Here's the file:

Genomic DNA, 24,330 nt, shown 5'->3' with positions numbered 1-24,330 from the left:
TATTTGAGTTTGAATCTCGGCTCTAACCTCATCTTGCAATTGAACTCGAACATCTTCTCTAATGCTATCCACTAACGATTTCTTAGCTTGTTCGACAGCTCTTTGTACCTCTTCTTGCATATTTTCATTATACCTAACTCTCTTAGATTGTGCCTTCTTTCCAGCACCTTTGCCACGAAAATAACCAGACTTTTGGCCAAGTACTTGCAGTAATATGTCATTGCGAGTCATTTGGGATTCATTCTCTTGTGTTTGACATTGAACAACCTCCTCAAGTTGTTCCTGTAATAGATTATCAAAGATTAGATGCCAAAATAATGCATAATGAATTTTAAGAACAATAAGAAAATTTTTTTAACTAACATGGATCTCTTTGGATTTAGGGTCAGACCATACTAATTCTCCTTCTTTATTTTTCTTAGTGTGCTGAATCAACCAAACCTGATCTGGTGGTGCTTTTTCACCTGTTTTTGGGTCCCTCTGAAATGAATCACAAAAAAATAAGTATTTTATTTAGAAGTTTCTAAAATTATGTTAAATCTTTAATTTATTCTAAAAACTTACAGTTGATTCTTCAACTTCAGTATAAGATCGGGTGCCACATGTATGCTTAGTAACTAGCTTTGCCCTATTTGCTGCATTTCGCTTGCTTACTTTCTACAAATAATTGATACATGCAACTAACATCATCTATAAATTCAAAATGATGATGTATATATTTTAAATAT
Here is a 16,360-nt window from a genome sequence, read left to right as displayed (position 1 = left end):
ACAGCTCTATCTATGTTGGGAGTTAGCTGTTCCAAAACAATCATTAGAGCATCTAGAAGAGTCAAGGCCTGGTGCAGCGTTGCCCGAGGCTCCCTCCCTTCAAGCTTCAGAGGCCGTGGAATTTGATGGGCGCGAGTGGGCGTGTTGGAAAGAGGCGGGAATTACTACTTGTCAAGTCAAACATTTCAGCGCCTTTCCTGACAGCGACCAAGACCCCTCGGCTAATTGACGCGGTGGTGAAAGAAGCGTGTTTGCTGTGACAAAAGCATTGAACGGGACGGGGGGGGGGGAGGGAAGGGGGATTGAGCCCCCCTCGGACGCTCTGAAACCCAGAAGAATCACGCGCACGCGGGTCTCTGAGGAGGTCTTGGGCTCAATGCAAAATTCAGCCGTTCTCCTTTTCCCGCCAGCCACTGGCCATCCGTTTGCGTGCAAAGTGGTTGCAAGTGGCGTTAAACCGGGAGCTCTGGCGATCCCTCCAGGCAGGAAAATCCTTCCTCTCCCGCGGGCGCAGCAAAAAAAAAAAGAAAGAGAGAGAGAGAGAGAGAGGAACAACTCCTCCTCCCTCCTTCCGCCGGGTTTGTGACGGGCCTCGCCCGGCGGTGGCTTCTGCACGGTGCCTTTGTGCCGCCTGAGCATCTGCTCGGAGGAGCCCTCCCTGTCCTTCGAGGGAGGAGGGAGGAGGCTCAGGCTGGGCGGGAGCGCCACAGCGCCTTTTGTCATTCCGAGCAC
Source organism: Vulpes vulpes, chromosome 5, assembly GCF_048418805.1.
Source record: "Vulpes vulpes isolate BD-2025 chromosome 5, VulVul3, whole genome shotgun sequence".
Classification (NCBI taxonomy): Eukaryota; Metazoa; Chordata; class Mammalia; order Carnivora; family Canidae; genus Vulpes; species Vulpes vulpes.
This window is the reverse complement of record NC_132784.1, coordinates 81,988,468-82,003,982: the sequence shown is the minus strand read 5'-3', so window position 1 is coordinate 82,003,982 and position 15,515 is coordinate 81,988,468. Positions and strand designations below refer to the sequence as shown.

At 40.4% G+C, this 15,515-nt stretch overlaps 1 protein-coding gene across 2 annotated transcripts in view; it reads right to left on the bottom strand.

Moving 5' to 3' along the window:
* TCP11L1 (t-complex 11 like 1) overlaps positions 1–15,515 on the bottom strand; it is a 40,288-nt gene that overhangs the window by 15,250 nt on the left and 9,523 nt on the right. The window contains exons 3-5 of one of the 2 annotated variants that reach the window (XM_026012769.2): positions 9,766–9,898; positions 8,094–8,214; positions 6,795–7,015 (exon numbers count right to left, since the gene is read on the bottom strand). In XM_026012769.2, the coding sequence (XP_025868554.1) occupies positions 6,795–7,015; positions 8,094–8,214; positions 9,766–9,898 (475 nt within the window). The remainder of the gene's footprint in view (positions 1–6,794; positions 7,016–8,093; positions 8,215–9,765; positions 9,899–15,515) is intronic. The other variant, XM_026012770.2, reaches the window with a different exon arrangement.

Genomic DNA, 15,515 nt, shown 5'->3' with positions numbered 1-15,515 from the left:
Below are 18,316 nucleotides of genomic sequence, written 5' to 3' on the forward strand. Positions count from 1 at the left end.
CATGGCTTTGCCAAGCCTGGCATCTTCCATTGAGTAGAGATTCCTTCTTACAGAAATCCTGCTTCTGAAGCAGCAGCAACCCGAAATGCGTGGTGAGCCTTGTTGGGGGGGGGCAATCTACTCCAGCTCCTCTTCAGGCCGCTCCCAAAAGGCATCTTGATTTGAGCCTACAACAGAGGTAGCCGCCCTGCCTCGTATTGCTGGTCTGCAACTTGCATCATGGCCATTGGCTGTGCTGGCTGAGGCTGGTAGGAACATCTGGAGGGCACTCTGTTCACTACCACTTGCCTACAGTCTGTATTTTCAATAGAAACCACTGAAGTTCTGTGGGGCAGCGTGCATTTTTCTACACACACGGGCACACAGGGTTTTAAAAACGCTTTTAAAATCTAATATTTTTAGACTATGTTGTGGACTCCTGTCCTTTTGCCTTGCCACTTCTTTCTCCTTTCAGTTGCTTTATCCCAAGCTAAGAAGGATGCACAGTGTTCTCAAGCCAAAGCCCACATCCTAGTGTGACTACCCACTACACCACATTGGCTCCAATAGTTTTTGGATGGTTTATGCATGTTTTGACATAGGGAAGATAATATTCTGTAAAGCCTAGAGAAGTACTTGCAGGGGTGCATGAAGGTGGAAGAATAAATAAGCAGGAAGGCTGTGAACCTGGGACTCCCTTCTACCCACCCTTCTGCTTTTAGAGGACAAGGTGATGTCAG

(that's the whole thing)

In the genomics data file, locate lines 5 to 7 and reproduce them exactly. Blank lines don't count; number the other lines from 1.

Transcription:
Source organism: Vulpes vulpes, chromosome 5, assembly GCF_048418805.1.
Source record: "Vulpes vulpes isolate BD-2025 chromosome 5, VulVul3, whole genome shotgun sequence".
Classification (NCBI taxonomy): Eukaryota; Metazoa; Chordata; class Mammalia; order Carnivora; family Canidae; genus Vulpes; species Vulpes vulpes.